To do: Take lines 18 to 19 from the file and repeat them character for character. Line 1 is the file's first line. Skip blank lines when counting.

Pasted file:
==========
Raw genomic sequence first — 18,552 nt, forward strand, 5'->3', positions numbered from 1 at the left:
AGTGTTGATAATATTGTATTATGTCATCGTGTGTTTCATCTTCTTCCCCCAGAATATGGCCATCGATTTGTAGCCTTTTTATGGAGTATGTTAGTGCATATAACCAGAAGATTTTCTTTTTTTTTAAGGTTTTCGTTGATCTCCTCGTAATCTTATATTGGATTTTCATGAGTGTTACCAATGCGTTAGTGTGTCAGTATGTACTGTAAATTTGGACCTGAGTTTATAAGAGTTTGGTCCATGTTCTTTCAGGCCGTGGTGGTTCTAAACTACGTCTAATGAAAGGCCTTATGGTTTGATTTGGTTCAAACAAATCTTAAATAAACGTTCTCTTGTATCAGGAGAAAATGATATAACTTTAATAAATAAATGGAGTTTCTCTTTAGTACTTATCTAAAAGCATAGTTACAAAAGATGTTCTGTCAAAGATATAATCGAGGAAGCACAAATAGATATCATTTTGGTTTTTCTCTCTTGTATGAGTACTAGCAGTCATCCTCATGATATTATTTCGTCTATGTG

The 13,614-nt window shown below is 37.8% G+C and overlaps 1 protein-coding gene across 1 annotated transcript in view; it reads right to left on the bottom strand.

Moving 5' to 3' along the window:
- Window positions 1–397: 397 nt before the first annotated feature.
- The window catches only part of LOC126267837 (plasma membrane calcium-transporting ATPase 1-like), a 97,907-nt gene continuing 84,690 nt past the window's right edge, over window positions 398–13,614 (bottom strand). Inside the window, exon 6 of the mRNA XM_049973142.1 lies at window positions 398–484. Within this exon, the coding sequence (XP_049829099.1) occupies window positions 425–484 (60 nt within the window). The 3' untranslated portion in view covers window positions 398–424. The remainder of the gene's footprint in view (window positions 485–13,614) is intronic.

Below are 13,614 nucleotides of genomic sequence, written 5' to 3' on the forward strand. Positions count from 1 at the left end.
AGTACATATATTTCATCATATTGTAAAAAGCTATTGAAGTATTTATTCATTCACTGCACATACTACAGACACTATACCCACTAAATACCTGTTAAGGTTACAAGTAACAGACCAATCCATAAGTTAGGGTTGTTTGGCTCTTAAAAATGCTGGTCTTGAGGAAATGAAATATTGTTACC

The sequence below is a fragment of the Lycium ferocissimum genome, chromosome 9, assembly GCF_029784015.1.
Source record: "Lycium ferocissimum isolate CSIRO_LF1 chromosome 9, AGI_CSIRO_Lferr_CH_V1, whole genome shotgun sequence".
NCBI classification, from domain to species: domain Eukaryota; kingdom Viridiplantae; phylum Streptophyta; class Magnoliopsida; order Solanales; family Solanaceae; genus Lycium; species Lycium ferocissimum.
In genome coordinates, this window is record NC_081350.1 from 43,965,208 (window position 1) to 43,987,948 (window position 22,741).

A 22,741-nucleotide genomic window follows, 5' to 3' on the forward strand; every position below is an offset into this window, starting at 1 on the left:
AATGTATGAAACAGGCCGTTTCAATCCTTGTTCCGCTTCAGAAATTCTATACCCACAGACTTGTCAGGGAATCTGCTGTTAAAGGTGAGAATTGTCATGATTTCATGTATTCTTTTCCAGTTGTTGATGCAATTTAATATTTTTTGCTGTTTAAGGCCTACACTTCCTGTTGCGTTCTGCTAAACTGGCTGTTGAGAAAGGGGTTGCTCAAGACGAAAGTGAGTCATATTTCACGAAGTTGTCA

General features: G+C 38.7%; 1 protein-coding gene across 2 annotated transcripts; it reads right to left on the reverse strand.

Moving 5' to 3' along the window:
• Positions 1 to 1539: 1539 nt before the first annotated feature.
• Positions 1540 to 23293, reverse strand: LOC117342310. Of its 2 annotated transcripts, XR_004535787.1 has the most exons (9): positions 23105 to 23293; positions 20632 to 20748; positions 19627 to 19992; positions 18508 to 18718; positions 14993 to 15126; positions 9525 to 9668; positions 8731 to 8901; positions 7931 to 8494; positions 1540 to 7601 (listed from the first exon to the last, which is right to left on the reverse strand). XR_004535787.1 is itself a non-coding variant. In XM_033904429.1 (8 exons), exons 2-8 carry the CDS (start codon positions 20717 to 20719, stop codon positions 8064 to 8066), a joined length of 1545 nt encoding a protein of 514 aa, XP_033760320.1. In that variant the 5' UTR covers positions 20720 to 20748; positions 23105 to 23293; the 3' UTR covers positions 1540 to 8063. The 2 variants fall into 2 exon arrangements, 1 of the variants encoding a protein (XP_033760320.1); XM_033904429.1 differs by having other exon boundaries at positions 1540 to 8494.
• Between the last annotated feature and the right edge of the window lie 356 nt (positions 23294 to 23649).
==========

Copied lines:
• Positions 1540 to 23293, reverse strand: LOC117342310. Of its 2 annotated transcripts, XR_004535787.1 has the most exons (9): positions 23105 to 23293; positions 20632 to 20748; positions 19627 to 19992; positions 18508 to 18718; positions 14993 to 15126; positions 9525 to 9668; positions 8731 to 8901; positions 7931 to 8494; positions 1540 to 7601 (listed from the first exon to the last, which is right to left on the reverse strand). XR_004535787.1 is itself a non-coding variant. In XM_033904429.1 (8 exons), exons 2-8 carry the CDS (start codon positions 20717 to 20719, stop codon positions 8064 to 8066), a joined length of 1545 nt encoding a protein of 514 aa, XP_033760320.1. In that variant the 5' UTR covers positions 20720 to 20748; positions 23105 to 23293; the 3' UTR covers positions 1540 to 8063. The 2 variants fall into 2 exon arrangements, 1 of the variants encoding a protein (XP_033760320.1); XM_033904429.1 differs by having other exon boundaries at positions 1540 to 8494.
• Between the last annotated feature and the right edge of the window lie 356 nt (positions 23294 to 23649).